In SQL Server Management Studio, many Object Explorer nodes display a set of standard reports that are created by Microsoft. These reports summarize typically requested server information. Starting with SQL Server 2005 Service Pack 2, administrators can run custom reports that were created in SQL Server Data Tools (SSDT) from Management Studio.
Custom reports are stored as report definition (.rdl) files and are created by using Report Definition Language (RDL). RDL contains data retrieval and layout information for a report in an XML format. RDL is an open schema. Developers can extend RDL with additional attributes and elements. Reports can execute any valid Transact-SQL statement within the report.
If Object Explorer is connected to a server, custom reports can execute in the context of the current Object Explorer selection if the reports reference report parameters of that node. This enables a report to use the current context, such as the current database; or a consistent context, such as specifying a designated database as part of the Transact-SQL statement that is contained in the custom report.
Running a Custom Report
You can run a custom report in Management Studio in the following ways:
Right-click a node in Object Explorer, point to Reports and left-click Custom Reports. In the Open File dialog box, locate a folder that contains .rdl files, and then open the appropriate report file.
Right-click a node in Object Explorer, point to Reports, point to Custom Reports, and then select a custom report from the most recently used file list.
When you work with custom reports, consider the following limitations:
To prevent the unintended execution of malicious code, Management Studio cannot be configured to automatically run a report, even if the file system is configured to associate .rdl files with Management Studio. Reports cannot be programmatically executed in Management Studio and cannot run from the command line through Management Studio.
You can run custom reports in a context that does not produce the expected values. For example, you can run a report about replication in the context of a database that is not involved in replication, or run a report as a user who does not have permission to access information that is required to generate an accurate report. The creator of the custom report is responsible for the validity of the report structure and its context.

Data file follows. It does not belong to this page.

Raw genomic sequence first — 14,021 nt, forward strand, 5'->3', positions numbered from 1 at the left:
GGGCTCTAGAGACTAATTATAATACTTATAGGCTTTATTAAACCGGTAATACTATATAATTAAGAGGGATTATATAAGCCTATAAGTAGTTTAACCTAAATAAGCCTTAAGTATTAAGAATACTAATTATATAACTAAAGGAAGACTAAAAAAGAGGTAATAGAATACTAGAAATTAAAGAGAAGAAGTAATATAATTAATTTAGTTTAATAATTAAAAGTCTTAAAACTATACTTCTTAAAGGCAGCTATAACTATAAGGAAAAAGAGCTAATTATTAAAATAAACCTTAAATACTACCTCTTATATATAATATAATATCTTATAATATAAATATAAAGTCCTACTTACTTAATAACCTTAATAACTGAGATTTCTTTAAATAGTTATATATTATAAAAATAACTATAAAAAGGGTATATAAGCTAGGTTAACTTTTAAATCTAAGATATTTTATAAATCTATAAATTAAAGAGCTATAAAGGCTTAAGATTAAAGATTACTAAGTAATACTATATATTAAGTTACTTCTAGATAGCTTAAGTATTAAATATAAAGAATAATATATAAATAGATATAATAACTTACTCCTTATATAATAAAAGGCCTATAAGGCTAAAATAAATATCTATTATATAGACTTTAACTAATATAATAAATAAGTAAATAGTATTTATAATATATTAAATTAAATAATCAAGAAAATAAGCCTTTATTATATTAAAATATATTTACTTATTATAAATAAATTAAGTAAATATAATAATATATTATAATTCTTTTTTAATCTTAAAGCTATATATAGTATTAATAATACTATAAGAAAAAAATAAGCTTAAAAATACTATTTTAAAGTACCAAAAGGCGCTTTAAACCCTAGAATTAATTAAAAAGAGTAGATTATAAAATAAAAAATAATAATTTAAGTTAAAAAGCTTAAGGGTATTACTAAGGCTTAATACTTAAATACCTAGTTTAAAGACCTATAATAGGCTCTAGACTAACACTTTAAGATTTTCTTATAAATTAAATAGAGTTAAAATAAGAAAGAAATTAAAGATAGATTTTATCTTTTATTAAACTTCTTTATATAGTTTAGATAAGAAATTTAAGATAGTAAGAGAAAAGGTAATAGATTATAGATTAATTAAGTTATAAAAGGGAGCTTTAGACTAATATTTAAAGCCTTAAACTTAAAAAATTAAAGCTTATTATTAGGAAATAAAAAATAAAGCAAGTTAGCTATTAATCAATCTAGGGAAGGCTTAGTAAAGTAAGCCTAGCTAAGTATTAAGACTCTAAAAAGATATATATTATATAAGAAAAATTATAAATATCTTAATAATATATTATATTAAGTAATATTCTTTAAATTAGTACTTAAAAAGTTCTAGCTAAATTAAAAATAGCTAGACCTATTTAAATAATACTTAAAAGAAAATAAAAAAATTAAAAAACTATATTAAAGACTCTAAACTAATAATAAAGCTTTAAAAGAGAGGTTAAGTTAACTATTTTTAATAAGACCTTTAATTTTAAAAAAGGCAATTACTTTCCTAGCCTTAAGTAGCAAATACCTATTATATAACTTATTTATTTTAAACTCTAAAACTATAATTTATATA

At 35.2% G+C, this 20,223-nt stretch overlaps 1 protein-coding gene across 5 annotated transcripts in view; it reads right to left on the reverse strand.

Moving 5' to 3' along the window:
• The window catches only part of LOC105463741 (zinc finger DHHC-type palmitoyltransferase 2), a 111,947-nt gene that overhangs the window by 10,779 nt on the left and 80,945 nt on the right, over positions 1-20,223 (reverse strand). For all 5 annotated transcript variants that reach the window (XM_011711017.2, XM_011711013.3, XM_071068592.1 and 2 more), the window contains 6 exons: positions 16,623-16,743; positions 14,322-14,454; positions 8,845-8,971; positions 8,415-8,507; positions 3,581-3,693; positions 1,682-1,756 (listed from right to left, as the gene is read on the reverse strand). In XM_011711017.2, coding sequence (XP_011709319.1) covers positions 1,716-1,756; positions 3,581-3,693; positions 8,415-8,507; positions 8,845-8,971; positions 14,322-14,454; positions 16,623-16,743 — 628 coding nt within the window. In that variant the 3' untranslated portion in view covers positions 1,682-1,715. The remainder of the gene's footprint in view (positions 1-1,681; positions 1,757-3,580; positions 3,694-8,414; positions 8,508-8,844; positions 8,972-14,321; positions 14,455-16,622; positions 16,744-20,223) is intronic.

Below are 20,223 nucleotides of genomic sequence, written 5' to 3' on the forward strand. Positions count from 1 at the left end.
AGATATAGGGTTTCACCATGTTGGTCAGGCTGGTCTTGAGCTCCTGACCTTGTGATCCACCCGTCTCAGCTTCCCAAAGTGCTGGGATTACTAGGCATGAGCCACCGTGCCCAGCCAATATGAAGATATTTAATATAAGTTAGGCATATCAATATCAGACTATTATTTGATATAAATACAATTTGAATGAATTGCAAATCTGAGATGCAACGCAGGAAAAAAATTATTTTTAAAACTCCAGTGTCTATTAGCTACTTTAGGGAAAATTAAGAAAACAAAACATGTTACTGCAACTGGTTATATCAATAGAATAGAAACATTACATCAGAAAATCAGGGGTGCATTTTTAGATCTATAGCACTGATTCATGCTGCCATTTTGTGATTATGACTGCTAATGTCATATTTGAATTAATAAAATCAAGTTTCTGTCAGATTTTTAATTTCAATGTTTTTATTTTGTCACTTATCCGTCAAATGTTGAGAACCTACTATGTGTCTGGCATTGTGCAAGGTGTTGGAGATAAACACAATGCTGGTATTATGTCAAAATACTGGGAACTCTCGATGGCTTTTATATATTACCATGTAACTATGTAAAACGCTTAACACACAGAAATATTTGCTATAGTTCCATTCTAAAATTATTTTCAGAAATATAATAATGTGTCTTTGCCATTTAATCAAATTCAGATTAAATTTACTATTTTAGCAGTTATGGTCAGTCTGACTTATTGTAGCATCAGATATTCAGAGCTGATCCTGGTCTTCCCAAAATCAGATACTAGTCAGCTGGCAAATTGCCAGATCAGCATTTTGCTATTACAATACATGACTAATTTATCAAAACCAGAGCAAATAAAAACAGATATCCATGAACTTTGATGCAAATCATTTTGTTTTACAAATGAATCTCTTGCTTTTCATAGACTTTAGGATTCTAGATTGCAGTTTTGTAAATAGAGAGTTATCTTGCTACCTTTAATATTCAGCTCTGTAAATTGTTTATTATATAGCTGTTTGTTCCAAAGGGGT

You cannot add a custom report to the list of standard reports.
The code processed by the report might affect server performance.
Custom reports will not support subreports.
The command text for each query within the report must not be defined through an expression.
Any query parameter that is used in a command (query) can only reference a single report parameter and cannot use any expression operators.
Only Text and Stored Procedure command types are supported for report commands (queries).
The report framework does not provide any parameter escaping for the queries. Query authors must make sure that their queries are free from SQL injection attacks.
Managing Custom Reports
We recommend that users who have many custom reports organize them by using file system folders that have appropriate NTFS file system permissions.
Custom reports run by using the permissions of the current user. To prevent a malicious user from changing the queries run by the report, permissions on the file system folder that contains the report files should be set to restrict access.
Both the user and the account that is used by the SQL Server service require read access to the file system folder that contains the report files.
Any valid .NET Framework command can be embedded in a report, but the command will not be executed.
Any valid Transact-SQL statement can be embedded in and executed from a report. Running a report under a high-privileged user account makes it possible for any of these embedded instructions to execute without challenge.